For men, birth control could get as easy as a shoulder rub
The international year-long trial, based in Washington, began on Tuesday with the first US couple, the second US couple started their trial on Friday while a third US male will be joining later. The groundbreaking study involves 420 couples in total from seven different countries including Chile, England, Scotland, Kenya, Sweden and Italy.
The NES/T gel works by inhibiting a man’s natural testosterone production and thus reducing his viable sperm count. It involves a combination of progestive (Neostorone) and testosterone to interrupt the normal hormone production in the testicles.
“That's why it works, because sperms require all that testosterone inside the testicle,” Dr. Stephanie Page, a professor of medicine at the University of Washington who's leading the trial, told the Business Insider.
If successful, the gel will be a welcome alternative for couples who can’t use condoms (which are only 85 percent effective), and women who experience uncomfortable or severe side effects from conventional contraceptives.
“Many women cannot use hormonal contraception and male contraceptive methods are limited to vasectomy and condoms,” said study investigator Dr. Diana Blithe. “A safe, highly effective and reversible method of male contraception would fill an important public health need.”
The gel takes about 12 weeks before its effective and must be administered once a day with a single pump of gel on each shoulder that dries in about five minutes. It’s suggested that men apply it after the shower, and refrain from getting wet again for at least four hours.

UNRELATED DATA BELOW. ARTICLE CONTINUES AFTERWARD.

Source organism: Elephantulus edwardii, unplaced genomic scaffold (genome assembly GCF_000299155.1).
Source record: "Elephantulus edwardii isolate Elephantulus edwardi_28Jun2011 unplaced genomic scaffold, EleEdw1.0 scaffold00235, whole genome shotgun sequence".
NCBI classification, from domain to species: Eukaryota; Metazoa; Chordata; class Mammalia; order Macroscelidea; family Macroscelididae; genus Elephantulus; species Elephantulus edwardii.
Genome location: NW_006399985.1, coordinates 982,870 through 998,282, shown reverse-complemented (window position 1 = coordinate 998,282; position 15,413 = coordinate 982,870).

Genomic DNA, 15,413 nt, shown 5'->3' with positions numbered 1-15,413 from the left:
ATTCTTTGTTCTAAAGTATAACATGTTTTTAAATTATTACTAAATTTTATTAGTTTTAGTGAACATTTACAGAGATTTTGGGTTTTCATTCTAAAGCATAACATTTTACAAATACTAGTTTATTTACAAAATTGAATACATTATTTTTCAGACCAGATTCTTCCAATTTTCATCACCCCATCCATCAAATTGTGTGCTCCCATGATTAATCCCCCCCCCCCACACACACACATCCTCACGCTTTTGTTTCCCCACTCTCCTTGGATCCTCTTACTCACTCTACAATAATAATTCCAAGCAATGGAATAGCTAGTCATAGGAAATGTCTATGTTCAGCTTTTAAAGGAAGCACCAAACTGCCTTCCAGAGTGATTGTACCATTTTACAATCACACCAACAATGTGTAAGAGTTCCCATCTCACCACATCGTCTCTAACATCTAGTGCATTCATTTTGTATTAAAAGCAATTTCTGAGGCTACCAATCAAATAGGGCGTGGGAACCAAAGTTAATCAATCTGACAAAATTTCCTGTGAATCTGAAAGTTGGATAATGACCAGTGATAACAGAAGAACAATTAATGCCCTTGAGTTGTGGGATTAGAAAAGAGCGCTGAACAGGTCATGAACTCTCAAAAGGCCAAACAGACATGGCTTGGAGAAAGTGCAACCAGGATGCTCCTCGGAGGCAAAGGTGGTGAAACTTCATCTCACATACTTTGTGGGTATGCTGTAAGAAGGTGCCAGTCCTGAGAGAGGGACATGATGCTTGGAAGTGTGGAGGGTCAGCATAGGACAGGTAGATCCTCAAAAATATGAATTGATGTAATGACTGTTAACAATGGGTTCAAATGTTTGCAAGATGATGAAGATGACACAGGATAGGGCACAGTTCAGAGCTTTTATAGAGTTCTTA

Men are also advised to shower the solution off, or wear a shirt to cover their shoulders, if they intend on becoming intimate with the opposite sex or being in close contact with children. Unlike previous hormone-based birth control options, the gel doesn’t affect testosterone levels in other parts of the body.
The trial is expected to run until at least 2021, with each participant using the gel for a minimum of 12 months. Participating couples were required to have been in a stable, committed, monogamous relationship for at least a year before they start the trial. Men can range in age from 18 to 50, while the women must all be under 35 with regular monthly periods.
The promise that males may finally share the birth control burden has been welcomed by many, however the prospect that it involves a shoulder rub with little side effects appears to have ‘rubbed’ those who have endured years of painful procedures, the wrong way.
If the trial is successful, the study would then be replicated among several thousand people before it would eventually go before the Food and Drug Administration to put it on shelves around the country.
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